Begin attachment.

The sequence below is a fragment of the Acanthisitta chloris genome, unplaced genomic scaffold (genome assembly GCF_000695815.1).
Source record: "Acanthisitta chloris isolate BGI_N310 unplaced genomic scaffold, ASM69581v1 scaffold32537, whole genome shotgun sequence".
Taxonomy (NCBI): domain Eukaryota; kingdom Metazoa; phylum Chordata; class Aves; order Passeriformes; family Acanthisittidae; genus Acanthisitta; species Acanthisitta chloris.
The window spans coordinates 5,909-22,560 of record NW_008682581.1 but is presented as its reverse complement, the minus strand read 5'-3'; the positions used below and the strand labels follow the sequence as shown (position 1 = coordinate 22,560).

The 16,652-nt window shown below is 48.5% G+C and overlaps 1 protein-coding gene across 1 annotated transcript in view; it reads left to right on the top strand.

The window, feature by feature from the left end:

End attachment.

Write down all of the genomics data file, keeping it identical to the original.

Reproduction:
The sequence below is a fragment of the Acanthisitta chloris genome, unplaced genomic scaffold (genome assembly GCF_000695815.1).
Source record: "Acanthisitta chloris isolate BGI_N310 unplaced genomic scaffold, ASM69581v1 scaffold32537, whole genome shotgun sequence".
Taxonomy (NCBI): domain Eukaryota; kingdom Metazoa; phylum Chordata; class Aves; order Passeriformes; family Acanthisittidae; genus Acanthisitta; species Acanthisitta chloris.
The window spans coordinates 5,909-22,560 of record NW_008682581.1 but is presented as its reverse complement, the minus strand read 5'-3'; the positions used below and the strand labels follow the sequence as shown (position 1 = coordinate 22,560).

The 16,652-nt window shown below is 48.5% G+C and overlaps 1 protein-coding gene across 1 annotated transcript in view; it reads left to right on the top strand.

The window, feature by feature from the left end: